The 2010 list of America's 11 Most Endangered Historic Places (in alphabetical order):
America's State Parks and State-Owned Historic Sites—This year, nearly 30 states have experienced cuts to parks’ and sites’ budgets, and a recent survey estimates as many as 400 state parks could close. These state park systems include places of national significance—from Native American historic sites to Revolutionary War forts to Civil War battlefields to country estates—and welcome an estimated 725 million visits every year.
Black Mountain, Harlan County, Ky. —Nestled at the base of Eastern Kentucky’s rugged Black Mountain, the historic mining towns of Benham and Lynch are working hard to define a future beyond coal. The towns, which have created well-respected heritage tourism sites and are working to revitalize their main streets, now face the threat of multiple surface and deep mining permits on and around Black Mountain—a move that would be tremendously harmful to Black Mountain’s natural beauty, fragile ecology and growing tourism industry.
Hinchliffe Stadium, Paterson, N.J. —Once the pride of Paterson, N.J., Hinchliffe Stadium is one of the last surviving ball parks of baseball’s Negro League. Today, the 10,000-seat, poured-concrete Art Deco stadium that was home to the New York Black Yankees and legendary player Larry Doby, is closed and dangerously deteriorated.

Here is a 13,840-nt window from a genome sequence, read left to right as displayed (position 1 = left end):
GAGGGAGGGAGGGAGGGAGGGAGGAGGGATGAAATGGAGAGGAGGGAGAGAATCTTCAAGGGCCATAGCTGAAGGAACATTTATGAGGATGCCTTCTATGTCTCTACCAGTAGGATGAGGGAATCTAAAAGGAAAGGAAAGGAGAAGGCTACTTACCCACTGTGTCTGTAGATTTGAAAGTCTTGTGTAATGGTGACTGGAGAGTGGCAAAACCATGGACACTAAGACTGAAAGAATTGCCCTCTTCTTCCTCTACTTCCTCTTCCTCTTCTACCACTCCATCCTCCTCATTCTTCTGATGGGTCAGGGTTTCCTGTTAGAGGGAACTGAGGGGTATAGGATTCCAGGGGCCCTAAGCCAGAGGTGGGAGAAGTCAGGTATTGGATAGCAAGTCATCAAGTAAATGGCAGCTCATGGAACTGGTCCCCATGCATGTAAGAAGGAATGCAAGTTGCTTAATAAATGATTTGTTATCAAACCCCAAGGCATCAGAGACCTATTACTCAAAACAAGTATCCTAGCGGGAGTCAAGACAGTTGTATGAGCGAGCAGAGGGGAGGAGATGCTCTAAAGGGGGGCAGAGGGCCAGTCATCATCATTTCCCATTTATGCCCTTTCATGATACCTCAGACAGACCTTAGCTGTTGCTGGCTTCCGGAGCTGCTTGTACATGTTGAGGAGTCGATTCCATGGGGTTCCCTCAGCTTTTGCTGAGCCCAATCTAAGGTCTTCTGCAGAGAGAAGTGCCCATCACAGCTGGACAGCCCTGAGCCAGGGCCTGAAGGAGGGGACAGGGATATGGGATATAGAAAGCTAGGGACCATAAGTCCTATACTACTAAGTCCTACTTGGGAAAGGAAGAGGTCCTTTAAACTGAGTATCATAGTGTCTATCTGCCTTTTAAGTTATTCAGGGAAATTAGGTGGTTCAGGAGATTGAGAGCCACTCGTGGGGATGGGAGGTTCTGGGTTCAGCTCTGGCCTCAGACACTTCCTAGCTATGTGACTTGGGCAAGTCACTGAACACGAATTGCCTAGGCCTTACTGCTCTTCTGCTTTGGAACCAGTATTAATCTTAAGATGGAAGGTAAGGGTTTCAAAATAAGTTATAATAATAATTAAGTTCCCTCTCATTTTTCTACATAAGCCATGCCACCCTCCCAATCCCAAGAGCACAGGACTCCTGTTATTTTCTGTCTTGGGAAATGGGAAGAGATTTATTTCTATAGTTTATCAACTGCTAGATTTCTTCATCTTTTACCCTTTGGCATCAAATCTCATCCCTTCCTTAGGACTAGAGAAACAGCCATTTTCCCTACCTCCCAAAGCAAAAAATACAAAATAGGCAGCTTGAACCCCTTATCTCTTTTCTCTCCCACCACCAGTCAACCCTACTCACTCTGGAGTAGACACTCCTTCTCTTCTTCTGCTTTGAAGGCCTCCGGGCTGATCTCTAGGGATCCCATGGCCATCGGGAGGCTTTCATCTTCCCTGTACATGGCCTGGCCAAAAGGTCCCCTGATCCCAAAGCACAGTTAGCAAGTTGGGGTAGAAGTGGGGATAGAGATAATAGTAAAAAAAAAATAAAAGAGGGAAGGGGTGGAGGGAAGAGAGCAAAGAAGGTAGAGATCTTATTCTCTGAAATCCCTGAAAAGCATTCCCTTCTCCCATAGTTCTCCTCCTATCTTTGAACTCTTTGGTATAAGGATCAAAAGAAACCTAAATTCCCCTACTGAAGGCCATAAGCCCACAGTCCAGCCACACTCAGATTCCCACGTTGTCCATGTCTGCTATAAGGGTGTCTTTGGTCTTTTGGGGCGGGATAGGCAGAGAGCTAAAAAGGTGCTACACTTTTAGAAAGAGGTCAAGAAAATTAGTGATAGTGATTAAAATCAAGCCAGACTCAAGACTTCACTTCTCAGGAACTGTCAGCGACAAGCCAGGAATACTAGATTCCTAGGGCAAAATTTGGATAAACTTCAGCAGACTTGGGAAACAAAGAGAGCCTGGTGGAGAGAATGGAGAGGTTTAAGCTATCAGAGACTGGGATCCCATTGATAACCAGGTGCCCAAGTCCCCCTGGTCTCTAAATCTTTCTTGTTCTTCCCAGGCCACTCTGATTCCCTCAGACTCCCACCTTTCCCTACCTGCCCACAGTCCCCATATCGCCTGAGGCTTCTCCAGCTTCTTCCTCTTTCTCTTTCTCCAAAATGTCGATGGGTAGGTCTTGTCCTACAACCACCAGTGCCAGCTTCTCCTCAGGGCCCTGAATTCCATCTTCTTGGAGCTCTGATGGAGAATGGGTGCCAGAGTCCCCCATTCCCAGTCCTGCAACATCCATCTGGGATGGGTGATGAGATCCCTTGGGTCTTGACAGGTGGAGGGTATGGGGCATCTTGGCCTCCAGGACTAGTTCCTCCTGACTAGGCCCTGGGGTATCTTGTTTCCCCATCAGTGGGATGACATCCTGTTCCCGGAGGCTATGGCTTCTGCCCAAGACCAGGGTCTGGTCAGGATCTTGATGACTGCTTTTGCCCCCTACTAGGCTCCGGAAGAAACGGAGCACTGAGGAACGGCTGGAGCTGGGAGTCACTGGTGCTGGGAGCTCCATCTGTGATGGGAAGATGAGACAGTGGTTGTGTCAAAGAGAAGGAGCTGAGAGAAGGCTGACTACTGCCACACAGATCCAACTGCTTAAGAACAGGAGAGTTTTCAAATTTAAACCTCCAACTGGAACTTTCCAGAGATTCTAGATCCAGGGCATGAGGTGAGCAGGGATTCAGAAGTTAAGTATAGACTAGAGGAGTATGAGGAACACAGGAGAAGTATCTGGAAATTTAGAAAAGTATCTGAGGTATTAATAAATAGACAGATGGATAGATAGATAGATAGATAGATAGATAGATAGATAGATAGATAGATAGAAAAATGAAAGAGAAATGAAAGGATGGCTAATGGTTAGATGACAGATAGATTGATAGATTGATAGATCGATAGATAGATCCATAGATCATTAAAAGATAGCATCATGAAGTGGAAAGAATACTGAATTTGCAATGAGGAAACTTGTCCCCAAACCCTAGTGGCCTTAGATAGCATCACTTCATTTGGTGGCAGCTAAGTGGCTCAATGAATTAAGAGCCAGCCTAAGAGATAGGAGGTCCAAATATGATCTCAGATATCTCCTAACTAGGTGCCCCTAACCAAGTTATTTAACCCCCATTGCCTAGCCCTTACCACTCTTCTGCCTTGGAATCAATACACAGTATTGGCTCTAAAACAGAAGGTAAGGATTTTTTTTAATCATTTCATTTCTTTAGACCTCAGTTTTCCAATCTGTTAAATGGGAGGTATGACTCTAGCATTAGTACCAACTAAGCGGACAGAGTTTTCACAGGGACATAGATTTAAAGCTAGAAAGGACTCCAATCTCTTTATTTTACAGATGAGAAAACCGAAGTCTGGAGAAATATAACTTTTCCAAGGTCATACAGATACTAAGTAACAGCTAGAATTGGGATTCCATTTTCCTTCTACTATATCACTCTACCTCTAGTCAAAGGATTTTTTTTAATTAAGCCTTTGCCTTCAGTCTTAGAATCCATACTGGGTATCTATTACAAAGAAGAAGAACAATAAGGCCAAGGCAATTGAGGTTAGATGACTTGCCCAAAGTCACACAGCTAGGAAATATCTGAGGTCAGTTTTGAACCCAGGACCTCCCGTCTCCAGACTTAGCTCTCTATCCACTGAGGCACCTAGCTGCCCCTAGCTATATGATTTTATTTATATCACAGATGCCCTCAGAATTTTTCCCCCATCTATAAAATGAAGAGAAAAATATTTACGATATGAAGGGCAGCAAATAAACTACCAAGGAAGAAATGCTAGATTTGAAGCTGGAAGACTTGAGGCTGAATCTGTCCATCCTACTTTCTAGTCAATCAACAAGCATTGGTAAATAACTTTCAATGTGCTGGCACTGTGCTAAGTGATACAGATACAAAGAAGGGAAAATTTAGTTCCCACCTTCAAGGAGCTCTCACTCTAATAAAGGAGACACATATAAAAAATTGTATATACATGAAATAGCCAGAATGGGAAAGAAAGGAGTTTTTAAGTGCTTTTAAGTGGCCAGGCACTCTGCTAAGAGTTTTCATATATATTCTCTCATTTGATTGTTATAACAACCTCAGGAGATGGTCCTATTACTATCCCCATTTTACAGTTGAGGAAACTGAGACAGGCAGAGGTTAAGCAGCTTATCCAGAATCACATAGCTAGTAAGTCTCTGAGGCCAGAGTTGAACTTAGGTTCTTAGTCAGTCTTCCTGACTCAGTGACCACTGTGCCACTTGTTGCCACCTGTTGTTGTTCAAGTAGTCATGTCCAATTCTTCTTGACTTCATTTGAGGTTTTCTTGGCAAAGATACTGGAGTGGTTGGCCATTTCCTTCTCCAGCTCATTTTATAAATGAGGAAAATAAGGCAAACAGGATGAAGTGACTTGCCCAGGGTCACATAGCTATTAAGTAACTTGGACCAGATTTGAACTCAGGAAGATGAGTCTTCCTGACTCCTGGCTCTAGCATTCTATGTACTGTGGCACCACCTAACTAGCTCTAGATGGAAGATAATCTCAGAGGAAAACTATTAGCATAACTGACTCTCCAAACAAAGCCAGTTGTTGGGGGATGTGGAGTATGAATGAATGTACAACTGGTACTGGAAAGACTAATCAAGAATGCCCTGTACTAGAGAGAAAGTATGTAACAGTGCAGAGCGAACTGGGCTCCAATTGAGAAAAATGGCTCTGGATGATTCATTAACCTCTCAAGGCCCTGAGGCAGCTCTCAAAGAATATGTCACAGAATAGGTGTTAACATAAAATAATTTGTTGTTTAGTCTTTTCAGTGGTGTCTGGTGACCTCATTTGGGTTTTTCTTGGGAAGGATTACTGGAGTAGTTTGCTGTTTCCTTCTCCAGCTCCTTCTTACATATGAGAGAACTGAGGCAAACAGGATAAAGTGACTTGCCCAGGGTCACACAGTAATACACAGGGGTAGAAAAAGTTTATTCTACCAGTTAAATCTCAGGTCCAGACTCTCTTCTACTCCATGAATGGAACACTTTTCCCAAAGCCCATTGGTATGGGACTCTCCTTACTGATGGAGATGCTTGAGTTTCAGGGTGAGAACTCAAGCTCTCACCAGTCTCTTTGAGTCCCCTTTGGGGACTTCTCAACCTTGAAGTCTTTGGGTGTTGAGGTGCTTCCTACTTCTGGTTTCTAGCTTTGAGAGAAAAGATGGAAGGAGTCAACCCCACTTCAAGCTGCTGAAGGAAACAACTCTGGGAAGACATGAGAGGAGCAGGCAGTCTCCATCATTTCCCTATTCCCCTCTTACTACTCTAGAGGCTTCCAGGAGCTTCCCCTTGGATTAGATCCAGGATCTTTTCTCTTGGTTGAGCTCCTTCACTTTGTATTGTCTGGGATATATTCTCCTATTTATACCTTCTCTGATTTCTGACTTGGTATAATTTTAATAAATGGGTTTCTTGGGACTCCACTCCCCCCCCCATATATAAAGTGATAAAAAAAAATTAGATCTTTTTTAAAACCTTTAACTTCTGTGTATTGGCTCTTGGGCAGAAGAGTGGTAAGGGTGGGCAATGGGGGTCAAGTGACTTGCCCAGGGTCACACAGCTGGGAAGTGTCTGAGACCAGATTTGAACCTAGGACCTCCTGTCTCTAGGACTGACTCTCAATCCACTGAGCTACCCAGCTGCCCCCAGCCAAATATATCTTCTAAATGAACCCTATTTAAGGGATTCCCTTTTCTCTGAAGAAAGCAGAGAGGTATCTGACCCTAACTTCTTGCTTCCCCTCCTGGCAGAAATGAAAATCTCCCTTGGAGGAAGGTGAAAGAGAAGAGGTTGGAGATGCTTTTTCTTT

Industrial Arts Building, Lincoln, Neb.—For nearly a century, this dramatic trapezoidal exposition space with natural skylights, intricate roof trusses and a four-story fountained interior, has showcased the best of Lincoln, Neb. Despite its long, proud history, the Industrial Arts Building will soon meet the wrecking ball unless a developer steps forward to rescue and reuse the building.
Juana Briones House, Palo Alto, Calif.—In the heart of Silicon Valley stands the oldest structure in Palo Alto, built by one of the original Hispanic residents of San Francisco, a pioneering woman who was a rancher, traditional healer and entrepreneur. The 1844 adobe home is a rare reminder of California’s rich Spanish and Mexican history. Today this California State Historic Landmark sits abandoned, deteriorated, exposed to the elements and threatened by demolition.
Merritt Parkway, Fairfield County, Conn.—Spanning 37.5 distinctive miles and celebrated for its diverse collection of decorative bridges and lush, natural landscaping, Merritt Parkway remains, 70 years after it was constructed, one of America’s most scenic roads. To accommodate increased traffic on the parkway, the cash-strapped Connecticut Department of Transportation is not performing necessary maintenance and has moved to realign roads, replace bridges and redesign interchanges, all at the cost of the parkway’s unique character.